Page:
The European Broadcasting Union (EBU), the Association of Commercial Television in Europe (ACT) and egta, the association of television and radio sales houses are celebrating the trustworthiness of television on the occasion of World Television Day (21 November), as declared by the United Nations.
This year again, the three organisations have produced a 30-second video clip emphasising the role TV has around the world as provider of trusted content. It will be aired by broadcasters across Europe, Asia, Canada, USA and Australia on 21 November. To celebrate their love of television, viewers are encouraged to use the hashtags #WeloveTV and #WorldTVDay on social networks on 21 November. The video highlights that now, more than ever, the trustworthiness of television plays a central part in our daily lives as it keeps viewers up to date on what is going on at home and abroad and brings the world’s attention to what matters. Editorial responsibility, truthful reporting, top quality content, the safest environment and the reliable, independent measurement system are the DNA of TV. This makes it a unique medium for world-class content and a fully brand-safe environment… no matter on which device. Recent studies have shown:
- that levels of trust in traditional media are increasing across Europe as people question the veracity of what they see and read online. In 70% out of 33 countries surveyed, people indicate they tend to trust TV and in 11 countries TV is even considered the most trusted medium. 1
- that the reputation of traditional broadcast media outlets has proven more resilient than social media platforms and online-only news outlets, primarily as a result of the depth of coverage being delivered. In all markets, television is considered the second most trusted medium (after printed news magazines) with 69% of consumers trusting the news source. 2
- that in a context of growing concerns over fake news, TV is the most trusted news source across all demographic groups, with Canadians watching 101 million hours of news/week. 3
- that TV is firmly entrenched in the lives of the UK population and TV advertising drives the greatest level of trust and emotional connection (respectively 42% and 58% for population 15+). 4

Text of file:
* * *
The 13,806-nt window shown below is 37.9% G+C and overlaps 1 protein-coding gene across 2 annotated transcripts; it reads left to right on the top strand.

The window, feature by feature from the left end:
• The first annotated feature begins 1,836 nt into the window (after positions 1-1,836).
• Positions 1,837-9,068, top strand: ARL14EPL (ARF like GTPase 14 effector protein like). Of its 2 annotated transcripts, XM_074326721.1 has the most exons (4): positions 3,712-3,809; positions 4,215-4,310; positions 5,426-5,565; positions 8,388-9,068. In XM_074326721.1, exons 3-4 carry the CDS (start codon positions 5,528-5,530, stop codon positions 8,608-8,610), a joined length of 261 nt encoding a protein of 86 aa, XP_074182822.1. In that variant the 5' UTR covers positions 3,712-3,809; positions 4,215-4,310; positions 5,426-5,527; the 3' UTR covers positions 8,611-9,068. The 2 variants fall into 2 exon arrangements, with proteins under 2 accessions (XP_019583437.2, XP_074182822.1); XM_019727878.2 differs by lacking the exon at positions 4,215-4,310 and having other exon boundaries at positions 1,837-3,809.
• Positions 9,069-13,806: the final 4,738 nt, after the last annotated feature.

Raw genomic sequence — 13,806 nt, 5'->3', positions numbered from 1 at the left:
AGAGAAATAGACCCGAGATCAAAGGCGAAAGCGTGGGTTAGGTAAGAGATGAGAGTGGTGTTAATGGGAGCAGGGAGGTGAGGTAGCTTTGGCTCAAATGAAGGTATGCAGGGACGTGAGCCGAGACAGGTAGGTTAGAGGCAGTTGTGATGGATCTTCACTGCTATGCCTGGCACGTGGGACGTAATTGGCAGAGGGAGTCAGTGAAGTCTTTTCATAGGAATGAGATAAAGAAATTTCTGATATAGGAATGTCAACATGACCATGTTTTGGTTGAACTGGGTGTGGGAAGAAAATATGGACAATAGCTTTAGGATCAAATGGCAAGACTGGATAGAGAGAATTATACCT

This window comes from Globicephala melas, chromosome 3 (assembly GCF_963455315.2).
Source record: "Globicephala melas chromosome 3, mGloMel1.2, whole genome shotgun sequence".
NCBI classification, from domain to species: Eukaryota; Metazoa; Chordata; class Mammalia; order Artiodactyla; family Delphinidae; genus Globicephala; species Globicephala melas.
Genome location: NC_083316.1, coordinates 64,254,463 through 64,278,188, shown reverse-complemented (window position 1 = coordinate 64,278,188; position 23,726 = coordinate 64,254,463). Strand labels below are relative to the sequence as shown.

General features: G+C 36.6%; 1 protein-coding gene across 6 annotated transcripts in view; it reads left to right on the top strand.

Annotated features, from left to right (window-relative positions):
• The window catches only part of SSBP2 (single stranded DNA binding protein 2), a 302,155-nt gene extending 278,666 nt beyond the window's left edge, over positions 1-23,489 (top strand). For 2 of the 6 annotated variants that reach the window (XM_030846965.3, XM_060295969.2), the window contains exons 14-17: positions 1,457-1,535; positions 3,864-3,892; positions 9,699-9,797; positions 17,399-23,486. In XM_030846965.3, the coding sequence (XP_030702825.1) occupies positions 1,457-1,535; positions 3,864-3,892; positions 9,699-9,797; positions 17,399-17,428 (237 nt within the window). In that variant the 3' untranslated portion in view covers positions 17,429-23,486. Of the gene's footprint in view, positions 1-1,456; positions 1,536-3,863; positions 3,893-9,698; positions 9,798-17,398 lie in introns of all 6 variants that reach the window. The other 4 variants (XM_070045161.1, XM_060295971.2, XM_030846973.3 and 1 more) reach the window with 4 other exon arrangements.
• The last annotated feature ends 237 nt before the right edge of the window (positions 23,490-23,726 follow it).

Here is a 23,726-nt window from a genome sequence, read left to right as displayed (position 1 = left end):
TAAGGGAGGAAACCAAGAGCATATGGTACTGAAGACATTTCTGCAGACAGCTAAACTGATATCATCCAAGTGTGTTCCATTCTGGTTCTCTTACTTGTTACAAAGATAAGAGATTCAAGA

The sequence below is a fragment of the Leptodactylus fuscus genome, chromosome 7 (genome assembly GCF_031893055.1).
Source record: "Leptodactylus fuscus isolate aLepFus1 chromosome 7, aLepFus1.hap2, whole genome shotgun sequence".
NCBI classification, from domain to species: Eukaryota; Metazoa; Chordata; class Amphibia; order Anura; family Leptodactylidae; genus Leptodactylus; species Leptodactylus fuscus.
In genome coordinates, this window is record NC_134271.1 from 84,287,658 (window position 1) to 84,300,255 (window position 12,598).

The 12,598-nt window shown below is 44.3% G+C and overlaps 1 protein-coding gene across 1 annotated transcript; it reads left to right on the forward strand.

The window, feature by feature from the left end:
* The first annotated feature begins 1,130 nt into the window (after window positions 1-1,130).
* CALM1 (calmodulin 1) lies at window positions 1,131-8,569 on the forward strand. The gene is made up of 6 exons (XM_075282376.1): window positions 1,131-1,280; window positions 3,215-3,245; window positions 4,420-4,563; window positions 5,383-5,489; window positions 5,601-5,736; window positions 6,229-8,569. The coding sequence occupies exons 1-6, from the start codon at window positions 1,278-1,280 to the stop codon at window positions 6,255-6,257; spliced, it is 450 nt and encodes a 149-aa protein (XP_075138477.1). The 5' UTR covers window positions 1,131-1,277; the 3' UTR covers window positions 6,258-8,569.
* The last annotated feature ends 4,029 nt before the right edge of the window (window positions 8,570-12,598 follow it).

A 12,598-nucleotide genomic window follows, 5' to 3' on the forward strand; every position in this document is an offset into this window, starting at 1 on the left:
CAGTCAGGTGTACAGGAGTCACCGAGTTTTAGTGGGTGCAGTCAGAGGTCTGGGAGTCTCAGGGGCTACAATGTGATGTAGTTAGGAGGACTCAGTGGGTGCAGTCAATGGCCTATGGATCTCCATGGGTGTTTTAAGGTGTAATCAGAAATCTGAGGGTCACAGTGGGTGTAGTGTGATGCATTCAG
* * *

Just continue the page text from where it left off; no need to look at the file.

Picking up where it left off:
These collected studies on trust and more can be consulted in a dedicated section on the World TV Day website. SOURCES 1: EBU based on Eurobarometer 86, EBU Media Intelligence Service, Trust in Media (2017) 2: Kantar - Trust in News (2017) 3: ThinkTV - Concern for Fake News- nlogic, OmniVu, Total Canada (2017) 4: UK, Ipsos/ThinkBox: Attitudes to, and use of, media, technology and advertising (2016) Caroline Petit, Deputy Director, UNRIC “Trustworthiness is a key value, now more than ever, to the television industry. This medium must play its role as a safeguard against the growing circulation of fake news, propaganda and hate speech available on an increasing number of communications platforms.” Magnus Brooke, Chairman of the Board, ACT “TV's worldwide audience is not only staying faithful but growing fast as viewers tune in to top quality content made and acquired by broadcasters. We are extremely proud to be among the most trusted media, and are constantly searching for new world-class content to continue to entertain and inform millions of people around the world each week.” Noel Curran, EBU Director General “Television broadcasters are proud to have the trust of their audiences. News and current affairs, on television in particular, are core to public service media (PSM). Informing all audiences with independent news and helping them to better understand the world is crucial for a democratic society. Through its Quality Journalism initiative, the EBU is building on the strength of the Eurovision newsroom and developing new services to help public service media sustain audience trust and remain a key source of information for individuals.” Katty Roberfroid, egta Director General “At a time when advertisers demand transparency and brand- safety, the trusted environment that television offers seems more relevant than ever. TV excels at offering a premium and sound environment for commercial communications, not only because broadcasters have been operating in this environment for decades, but also because TV is measured and audited by trust-worthy third parties, framed by strict legal rules and its content is produced highly professionally. This is truly the DNA of television even as it transforms digitally to operate on new online platforms. The editorial responsibility vis-à-vis consumers and brands alike remains unchanged - and even emphasised - in the online video sphere.“